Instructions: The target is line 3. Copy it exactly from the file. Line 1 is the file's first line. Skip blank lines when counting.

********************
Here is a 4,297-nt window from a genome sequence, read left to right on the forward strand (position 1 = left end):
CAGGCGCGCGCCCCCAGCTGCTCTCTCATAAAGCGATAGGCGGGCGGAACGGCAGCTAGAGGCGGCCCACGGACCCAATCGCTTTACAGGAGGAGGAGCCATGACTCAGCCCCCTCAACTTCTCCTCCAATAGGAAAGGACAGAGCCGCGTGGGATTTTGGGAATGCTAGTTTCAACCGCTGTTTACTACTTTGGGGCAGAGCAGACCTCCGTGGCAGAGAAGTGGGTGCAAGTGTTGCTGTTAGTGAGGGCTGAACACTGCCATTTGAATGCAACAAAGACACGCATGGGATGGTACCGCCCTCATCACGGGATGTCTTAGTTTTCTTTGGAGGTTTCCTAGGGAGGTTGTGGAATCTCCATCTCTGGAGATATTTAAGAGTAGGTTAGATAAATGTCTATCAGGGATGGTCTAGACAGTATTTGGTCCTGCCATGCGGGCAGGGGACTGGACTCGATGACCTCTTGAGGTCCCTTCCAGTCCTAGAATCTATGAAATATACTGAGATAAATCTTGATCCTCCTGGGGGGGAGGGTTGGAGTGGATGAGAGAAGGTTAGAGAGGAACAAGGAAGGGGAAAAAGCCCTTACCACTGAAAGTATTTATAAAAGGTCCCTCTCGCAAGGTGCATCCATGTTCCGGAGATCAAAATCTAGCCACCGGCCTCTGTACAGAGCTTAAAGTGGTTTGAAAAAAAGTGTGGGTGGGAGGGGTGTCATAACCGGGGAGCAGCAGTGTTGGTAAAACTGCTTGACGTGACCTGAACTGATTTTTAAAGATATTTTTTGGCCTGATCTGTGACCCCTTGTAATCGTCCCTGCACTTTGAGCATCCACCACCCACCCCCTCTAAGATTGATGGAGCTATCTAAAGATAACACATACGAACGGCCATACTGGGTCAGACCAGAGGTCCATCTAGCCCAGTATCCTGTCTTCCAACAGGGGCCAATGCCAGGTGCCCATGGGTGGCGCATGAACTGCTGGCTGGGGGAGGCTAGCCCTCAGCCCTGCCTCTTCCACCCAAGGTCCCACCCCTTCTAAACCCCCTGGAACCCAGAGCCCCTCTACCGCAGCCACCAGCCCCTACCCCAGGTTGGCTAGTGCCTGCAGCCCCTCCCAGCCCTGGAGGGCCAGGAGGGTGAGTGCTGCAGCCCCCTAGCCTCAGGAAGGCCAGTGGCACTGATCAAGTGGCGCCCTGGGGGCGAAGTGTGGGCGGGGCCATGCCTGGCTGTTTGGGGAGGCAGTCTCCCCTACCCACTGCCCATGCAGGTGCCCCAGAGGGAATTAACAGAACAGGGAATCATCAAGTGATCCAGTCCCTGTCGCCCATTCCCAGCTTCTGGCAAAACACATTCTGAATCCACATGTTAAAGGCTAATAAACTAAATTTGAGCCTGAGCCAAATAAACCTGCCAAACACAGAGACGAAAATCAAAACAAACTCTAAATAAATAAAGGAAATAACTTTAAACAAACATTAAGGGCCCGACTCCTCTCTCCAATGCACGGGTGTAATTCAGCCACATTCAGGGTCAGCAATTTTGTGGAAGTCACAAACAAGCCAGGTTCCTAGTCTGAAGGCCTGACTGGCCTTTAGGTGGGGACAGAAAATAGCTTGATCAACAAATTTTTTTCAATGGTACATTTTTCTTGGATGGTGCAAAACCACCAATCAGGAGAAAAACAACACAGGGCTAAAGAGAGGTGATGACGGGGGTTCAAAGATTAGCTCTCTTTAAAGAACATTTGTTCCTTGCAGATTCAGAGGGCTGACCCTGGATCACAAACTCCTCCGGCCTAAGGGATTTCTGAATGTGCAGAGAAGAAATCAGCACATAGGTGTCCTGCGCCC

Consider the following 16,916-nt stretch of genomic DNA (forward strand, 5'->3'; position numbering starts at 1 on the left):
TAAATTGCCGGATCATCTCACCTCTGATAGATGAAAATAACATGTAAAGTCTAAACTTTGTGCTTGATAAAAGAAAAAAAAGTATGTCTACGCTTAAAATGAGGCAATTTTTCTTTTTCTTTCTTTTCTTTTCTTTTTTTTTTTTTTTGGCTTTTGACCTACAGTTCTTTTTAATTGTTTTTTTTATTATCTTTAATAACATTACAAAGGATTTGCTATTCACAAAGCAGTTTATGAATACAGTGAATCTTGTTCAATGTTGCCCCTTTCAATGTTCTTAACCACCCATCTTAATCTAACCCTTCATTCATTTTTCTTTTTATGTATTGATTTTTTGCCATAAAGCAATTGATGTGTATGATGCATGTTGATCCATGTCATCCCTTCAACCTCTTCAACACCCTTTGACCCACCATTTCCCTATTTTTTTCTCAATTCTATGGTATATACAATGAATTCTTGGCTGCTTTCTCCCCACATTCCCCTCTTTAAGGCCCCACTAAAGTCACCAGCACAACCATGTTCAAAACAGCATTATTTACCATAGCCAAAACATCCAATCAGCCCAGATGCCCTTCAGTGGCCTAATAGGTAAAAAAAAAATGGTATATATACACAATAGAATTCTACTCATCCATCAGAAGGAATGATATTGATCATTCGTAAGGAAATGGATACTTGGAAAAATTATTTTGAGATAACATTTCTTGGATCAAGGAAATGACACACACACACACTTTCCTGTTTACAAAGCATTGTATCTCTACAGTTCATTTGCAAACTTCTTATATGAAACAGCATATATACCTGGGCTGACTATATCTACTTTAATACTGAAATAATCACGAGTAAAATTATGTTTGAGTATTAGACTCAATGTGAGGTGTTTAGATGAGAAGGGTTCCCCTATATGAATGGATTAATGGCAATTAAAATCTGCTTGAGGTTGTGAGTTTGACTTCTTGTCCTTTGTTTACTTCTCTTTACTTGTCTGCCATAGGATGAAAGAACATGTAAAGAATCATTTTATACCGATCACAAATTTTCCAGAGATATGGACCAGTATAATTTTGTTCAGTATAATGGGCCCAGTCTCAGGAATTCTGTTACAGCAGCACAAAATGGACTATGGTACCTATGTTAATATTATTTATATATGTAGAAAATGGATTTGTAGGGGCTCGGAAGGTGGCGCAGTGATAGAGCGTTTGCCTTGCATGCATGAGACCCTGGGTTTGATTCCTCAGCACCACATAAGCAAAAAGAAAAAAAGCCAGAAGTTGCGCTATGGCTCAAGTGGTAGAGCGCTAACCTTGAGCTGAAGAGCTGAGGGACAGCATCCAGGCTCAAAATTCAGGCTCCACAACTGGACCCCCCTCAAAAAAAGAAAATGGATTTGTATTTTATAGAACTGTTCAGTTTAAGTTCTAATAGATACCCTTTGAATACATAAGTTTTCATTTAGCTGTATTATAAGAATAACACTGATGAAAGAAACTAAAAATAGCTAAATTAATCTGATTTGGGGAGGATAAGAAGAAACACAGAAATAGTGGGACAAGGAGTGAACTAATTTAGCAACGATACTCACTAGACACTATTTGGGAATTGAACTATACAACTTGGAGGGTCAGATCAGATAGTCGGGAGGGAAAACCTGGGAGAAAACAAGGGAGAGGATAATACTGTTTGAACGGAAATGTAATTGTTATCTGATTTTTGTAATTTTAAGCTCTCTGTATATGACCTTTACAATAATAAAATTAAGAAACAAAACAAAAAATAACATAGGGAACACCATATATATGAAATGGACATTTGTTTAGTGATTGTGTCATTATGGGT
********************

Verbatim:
Consider the following 16,916-nt stretch of genomic DNA (forward strand, 5'->3'; position numbering starts at 1 on the left):